Kent State addresses mental health on National Depression Screening Day

Kelsey Meszaros

Students, faculty and staff had a chance to check their mental health on campus Thursday for National Depression Screening Day.

Held free of charge by Psychological Services every October, the purpose of the event is to raise awareness on mental health issues.

John Schell, a senior psychologist for University Health Services, said the screenings help members of the Kent State population identify any personal mental health concerns and link them to the services they need for help.

“I think it allows students to know that there are a lot of different options on campus in terms of psyche help,” Schell said.

This is Kent State’s 23rd year running the event. The screenings took place on the second floor of the Student Center.

Regional campuses including Kent State Stark, Trumbull and the College of Podiatric Medicine joined the movement to fight the stigma surrounding mental health care.

“I like that we’re doing the screening and I like that other Kent campuses are now doing it,” said Brooke Boyd, a senior health care administration major and volunteer for the screenings. “Everyone thinks of health as like a cold or flu, but they don’t really think of wellness as your mind and emotions. I think a lot of people are afraid to talk about it because it’s such a taboo topic.”

The screening involved a questionnaire given to participants, which checks for depression, bipolar disorder, anxiety disorder and post-traumatic stress disorder. The questionnaire was scored by a student volunteer, and participants then spoke with a clinician about their scores and options to receive help.

“I volunteer at these kind of events because they have an important meaning to me,” said Mallory Schmelzer, a junior integrated language arts major and volunteer for the screenings. “I think mental health awareness is really important, especially on a college campus because the pressure is on when you’re in school. I love events like these where you can just help people get the help that they need.”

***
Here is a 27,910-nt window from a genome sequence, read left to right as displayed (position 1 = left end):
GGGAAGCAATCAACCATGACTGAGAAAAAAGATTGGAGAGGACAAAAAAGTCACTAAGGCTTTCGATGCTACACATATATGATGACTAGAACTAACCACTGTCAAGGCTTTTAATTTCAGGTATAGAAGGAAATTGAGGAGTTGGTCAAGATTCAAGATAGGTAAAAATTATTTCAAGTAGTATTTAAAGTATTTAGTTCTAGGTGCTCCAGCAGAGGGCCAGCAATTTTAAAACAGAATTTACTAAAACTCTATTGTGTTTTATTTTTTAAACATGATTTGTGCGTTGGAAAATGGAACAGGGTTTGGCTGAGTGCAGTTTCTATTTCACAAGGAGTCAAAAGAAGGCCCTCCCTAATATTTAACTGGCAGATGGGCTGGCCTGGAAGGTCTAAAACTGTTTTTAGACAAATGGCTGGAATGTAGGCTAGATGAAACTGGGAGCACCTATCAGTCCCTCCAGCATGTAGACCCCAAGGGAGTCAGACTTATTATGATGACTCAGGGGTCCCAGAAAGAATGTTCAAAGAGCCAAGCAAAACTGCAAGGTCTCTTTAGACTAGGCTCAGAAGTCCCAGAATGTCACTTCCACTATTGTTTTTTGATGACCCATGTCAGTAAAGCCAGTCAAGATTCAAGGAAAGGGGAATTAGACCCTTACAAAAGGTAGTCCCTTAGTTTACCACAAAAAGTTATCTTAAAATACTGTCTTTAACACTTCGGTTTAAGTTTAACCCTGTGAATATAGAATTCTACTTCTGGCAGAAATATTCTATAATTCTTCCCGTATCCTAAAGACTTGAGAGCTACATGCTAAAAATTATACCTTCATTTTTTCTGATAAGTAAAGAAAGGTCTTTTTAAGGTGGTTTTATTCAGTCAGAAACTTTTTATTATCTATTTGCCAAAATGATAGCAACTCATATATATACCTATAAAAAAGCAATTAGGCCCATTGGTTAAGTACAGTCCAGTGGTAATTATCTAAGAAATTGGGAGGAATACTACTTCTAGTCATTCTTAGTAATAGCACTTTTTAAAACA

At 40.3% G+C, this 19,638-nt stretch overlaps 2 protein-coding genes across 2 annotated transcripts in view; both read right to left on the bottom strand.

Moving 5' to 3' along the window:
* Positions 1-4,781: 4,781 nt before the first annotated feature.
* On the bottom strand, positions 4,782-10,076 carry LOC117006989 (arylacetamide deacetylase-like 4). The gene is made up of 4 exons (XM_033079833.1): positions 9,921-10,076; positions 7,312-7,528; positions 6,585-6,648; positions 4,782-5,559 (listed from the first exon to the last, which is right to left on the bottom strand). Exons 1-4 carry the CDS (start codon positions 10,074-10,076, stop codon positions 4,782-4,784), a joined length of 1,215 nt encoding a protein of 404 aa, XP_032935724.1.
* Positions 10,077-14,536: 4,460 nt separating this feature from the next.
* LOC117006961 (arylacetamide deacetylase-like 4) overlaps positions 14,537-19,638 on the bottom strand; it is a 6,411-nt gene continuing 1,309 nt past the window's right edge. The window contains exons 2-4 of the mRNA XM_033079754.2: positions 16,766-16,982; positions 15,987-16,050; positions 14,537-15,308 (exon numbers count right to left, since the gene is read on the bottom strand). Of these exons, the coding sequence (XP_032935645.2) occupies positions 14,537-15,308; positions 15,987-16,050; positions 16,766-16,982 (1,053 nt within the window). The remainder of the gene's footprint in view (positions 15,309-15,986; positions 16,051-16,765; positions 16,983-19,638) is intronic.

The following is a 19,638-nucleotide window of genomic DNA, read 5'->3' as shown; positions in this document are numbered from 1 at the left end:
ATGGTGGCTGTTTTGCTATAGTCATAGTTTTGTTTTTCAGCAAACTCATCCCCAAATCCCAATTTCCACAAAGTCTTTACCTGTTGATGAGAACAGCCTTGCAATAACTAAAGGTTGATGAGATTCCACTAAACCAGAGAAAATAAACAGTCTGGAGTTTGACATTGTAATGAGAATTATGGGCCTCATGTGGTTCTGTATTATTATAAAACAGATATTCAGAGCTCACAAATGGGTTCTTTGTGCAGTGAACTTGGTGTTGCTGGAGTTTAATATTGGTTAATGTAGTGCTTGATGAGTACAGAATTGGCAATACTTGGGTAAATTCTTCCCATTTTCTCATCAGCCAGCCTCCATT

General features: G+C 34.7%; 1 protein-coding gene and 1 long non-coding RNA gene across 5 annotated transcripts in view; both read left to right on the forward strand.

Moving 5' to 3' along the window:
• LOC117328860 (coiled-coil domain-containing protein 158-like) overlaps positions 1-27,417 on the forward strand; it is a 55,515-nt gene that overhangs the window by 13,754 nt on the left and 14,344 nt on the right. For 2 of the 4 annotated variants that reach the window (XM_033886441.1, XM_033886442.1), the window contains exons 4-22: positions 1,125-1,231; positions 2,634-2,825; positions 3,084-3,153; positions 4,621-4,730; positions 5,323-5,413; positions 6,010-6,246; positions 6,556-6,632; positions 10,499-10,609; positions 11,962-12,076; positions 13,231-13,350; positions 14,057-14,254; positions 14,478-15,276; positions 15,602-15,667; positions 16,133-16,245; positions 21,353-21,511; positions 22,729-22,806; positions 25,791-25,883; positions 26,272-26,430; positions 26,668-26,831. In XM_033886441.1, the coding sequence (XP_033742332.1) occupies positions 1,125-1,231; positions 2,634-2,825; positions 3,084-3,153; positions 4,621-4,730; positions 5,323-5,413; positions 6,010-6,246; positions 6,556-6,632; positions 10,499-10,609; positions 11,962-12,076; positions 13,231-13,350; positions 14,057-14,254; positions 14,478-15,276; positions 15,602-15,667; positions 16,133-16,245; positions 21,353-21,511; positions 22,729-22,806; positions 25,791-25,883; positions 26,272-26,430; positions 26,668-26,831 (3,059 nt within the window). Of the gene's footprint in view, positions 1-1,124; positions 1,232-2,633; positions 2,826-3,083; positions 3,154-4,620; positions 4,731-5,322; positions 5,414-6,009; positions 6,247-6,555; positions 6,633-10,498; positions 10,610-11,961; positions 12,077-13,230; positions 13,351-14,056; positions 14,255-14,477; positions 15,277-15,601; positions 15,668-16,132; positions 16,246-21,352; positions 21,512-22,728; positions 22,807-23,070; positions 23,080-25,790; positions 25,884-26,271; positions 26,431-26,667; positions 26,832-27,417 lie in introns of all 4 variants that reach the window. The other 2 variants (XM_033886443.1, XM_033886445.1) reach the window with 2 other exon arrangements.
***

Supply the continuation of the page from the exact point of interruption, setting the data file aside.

Some students attended the screening to get questions answered regarding their mental health.

“I have had suspicions that I may have anxiety and maybe even depression,” said Laura Damron, a freshman entrepreneurship major. “It’s a pretty big health problem and it could affect not (only) an individual personally, but a friend or a family member for the rest of their life. It’s not a fun way to live.”

Scott Dotterer, the coordinator for Student Health Promotion, said the screenings and events that tackle mental health issues require extensive planning.

“Last year they had well over 600 people go through the screening,” Dotterer said. “It’s a good reflection where people understand how important it is to be proactive about your health and well-being.”

Elizabeth Garlinger, a communication studies graduate student and a volunteer for the screenings, points out the screenings are not a diagnosis, but a tool to help people understand their mental health.

“For the scorings, all of the material is testing certain items that would indicate an interest on the mental health spectrum, so ranging from anxiety, depression, multiple personality disorder,” Garlinger said. “It’s not a diagnostic tool of, ‘If you score X then you are blank.’”

Three clinics on campus offer a range of services students can take advantage of, Schell said. These include individual therapy, counseling and psychiatry.

These services are available in the DeWeese Health Center, Kent Hall and White Hall. Students can also visit the University Health Services website for more information on treatments.

“It’s extraordinarily difficult to be a successful student if you’re struggling with a mental disorder,” Garlinger said. “It’s not something that just goes away overnight; it’s not a cold. By addressing it sooner than later will really help out in making sure you’re choosing the life you want and living about it in the best way you possibly can.”

Kelsey Meszaros is the student affairs reporter. Contact her at [email protected].